It’s systematic use that matters, here. Going the extra mile to be plastic-free for occasional purchases has far less impact than creating more sustainable habits. It’s also not time-efficient.

Common culprits tend to be:

  • food packaging from the supermarket (meat, berries, fish, hummus, yoghurt, milk, snacks, ground coffee, butter, leafy vegetables…)
  • takeaway coffee cups – lids and straws, as well as the inner lining on paper cups or iced drinks cups
  • regular toiletries – shampoo, hand soap, lotions, toothpaste
  • house cleaning – dishwashing liquid, laundry liquid, any spray cleaners, sponges and dishwashing brushes

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step 2: setting a one-time slot to feel prepared

I invested several hours figuring out where I could find what I’d need plastic-free. This included all of the previously mentioned;

  • hummus and baba ghanoush: the lebanese deli, with my own container (1/week)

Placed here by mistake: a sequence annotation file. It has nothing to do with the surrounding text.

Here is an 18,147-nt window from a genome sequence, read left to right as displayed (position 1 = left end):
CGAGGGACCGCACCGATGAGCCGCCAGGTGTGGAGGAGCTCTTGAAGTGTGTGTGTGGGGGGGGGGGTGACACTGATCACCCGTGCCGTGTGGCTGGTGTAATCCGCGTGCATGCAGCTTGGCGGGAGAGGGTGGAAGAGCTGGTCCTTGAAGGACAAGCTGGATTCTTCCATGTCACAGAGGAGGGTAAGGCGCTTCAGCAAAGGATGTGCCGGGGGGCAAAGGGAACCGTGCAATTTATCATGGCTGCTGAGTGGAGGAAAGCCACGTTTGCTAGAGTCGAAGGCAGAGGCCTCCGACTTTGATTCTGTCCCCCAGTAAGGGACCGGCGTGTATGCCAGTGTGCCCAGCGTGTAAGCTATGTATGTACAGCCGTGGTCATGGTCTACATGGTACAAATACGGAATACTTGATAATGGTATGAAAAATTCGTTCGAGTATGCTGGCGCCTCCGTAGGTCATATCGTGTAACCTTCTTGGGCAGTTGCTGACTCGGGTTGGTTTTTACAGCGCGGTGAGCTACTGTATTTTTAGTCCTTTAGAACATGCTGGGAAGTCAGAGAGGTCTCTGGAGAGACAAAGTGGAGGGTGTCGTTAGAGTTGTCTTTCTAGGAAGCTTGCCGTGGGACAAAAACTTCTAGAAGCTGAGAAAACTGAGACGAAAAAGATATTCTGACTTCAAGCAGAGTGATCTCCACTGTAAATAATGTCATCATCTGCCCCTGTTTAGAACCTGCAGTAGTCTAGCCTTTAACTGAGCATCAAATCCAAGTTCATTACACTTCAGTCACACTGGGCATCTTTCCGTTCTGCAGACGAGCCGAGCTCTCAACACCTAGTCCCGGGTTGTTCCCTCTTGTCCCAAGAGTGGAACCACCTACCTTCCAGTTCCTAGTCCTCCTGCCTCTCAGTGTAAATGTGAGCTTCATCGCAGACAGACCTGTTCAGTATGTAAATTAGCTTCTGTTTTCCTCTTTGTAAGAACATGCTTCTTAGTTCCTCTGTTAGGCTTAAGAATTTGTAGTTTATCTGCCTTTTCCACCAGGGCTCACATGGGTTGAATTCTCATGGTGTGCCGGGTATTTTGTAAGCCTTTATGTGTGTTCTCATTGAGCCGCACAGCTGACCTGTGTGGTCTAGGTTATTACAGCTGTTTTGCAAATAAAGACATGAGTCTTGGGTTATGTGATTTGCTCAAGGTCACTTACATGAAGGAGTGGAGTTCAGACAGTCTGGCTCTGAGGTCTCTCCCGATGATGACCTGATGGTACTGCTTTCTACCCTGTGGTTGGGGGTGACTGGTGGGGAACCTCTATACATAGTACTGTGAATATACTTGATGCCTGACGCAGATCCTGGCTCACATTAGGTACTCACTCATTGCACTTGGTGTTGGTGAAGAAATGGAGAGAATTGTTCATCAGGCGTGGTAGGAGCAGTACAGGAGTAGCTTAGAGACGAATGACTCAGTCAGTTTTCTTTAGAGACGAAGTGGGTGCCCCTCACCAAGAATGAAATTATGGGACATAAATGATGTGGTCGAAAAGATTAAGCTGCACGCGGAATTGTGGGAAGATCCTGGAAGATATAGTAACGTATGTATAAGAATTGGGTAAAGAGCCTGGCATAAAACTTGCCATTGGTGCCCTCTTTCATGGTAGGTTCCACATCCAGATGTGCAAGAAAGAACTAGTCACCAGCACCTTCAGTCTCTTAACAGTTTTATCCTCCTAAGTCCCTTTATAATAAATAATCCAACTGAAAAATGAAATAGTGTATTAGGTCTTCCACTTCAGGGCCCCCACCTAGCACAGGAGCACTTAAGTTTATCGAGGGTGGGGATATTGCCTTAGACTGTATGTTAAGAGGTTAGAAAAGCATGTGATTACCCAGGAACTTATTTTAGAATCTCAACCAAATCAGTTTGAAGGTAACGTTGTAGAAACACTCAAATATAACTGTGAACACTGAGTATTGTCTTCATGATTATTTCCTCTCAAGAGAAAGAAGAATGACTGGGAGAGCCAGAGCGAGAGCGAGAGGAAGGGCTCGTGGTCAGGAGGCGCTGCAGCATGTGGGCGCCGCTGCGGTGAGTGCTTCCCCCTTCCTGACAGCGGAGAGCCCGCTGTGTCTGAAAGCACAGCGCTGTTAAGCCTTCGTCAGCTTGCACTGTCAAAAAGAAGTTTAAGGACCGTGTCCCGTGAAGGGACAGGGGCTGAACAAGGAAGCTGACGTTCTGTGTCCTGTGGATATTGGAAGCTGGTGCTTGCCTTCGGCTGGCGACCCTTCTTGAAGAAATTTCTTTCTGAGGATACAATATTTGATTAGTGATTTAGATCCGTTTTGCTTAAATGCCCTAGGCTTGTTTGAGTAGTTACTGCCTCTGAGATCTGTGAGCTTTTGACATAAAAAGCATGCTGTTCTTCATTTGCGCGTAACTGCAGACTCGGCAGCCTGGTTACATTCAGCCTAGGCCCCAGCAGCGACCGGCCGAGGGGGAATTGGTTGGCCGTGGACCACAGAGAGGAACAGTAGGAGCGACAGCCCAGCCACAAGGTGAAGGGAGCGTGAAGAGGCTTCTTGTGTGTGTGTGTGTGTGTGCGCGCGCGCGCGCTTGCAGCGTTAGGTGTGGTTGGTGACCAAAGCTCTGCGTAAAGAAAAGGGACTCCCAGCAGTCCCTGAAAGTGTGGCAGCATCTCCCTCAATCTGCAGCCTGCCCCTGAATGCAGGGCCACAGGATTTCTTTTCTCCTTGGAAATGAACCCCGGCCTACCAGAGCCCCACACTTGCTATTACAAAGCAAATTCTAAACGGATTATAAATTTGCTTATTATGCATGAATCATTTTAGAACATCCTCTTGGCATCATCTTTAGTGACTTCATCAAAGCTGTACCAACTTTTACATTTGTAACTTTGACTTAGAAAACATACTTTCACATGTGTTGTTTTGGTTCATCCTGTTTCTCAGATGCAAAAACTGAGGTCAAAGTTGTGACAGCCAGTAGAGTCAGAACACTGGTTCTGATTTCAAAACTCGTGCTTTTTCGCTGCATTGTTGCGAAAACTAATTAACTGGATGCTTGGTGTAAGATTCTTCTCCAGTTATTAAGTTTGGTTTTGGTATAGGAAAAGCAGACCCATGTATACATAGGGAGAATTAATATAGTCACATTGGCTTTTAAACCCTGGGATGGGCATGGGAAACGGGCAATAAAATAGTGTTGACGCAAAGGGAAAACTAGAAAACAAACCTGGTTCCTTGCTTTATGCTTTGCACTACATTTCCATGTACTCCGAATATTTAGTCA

• vegetables, fruit and eggs: the sunday farmer’s market, where everything is in paper (1/week)
  • bread: a bakery which wraps bread in paper (1-2/week)
  • the coffeeshop: bringing my KeepCup (every day)
  • sparkling water: a supermarket which sells them in glass (every day)
  • bulk grains: a bring-your-own-container shop (1/month)
  • household items: a local shop where I can bring my own bottles to refill or buy plastic-free sponges, brush heads and soap (1/month)

For meat, tofu, yoghurt and oat milk, I have to admit, I haven’t found an effective solution yet. So I prioritize what I can control for the time being.